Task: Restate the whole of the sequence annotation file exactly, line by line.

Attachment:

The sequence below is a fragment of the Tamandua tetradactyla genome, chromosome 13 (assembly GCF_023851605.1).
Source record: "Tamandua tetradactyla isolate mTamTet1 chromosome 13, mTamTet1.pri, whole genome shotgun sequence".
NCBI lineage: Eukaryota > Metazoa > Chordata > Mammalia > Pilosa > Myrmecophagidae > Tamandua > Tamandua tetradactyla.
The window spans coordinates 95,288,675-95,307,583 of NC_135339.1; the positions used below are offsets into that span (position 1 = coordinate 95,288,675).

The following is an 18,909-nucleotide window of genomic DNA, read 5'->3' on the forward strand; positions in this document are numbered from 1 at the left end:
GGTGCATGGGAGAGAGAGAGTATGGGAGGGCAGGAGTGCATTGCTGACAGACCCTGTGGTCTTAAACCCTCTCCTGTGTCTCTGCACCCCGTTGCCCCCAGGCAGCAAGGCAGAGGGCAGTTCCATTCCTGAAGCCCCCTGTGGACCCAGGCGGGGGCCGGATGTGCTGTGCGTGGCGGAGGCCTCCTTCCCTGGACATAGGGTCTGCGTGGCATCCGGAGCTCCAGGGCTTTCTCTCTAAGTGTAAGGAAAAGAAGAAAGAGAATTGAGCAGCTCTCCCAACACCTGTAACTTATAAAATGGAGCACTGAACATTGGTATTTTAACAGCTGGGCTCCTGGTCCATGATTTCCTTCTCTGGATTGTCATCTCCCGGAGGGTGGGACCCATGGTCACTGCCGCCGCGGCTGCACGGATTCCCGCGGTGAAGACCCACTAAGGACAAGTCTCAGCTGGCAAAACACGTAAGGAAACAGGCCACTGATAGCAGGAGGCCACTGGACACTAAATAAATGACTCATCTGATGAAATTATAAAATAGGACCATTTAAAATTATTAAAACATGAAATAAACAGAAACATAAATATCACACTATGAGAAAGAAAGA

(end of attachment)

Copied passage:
The sequence below is a fragment of the Tamandua tetradactyla genome, chromosome 13 (assembly GCF_023851605.1).
Source record: "Tamandua tetradactyla isolate mTamTet1 chromosome 13, mTamTet1.pri, whole genome shotgun sequence".
NCBI lineage: Eukaryota > Metazoa > Chordata > Mammalia > Pilosa > Myrmecophagidae > Tamandua > Tamandua tetradactyla.
The window spans coordinates 95,288,675-95,307,583 of NC_135339.1; the positions used below are offsets into that span (position 1 = coordinate 95,288,675).

The following is an 18,909-nucleotide window of genomic DNA, read 5'->3' on the forward strand; positions in this document are numbered from 1 at the left end:
GGTGCATGGGAGAGAGAGAGTATGGGAGGGCAGGAGTGCATTGCTGACAGACCCTGTGGTCTTAAACCCTCTCCTGTGTCTCTGCACCCCGTTGCCCCCAGGCAGCAAGGCAGAGGGCAGTTCCATTCCTGAAGCCCCCTGTGGACCCAGGCGGGGGCCGGATGTGCTGTGCGTGGCGGAGGCCTCCTTCCCTGGACATAGGGTCTGCGTGGCATCCGGAGCTCCAGGGCTTTCTCTCTAAGTGTAAGGAAAAGAAGAAAGAGAATTGAGCAGCTCTCCCAACACCTGTAACTTATAAAATGGAGCACTGAACATTGGTATTTTAACAGCTGGGCTCCTGGTCCATGATTTCCTTCTCTGGATTGTCATCTCCCGGAGGGTGGGACCCATGGTCACTGCCGCCGCGGCTGCACGGATTCCCGCGGTGAAGACCCACTAAGGACAAGTCTCAGCTGGCAAAACACGTAAGGAAACAGGCCACTGATAGCAGGAGGCCACTGGACACTAAATAAATGACTCATCTGATGAAATTATAAAATAGGACCATTTAAAATTATTAAAACATGAAATAAACAGAAACATAAATATCACACTATGAGAAAGAAAGA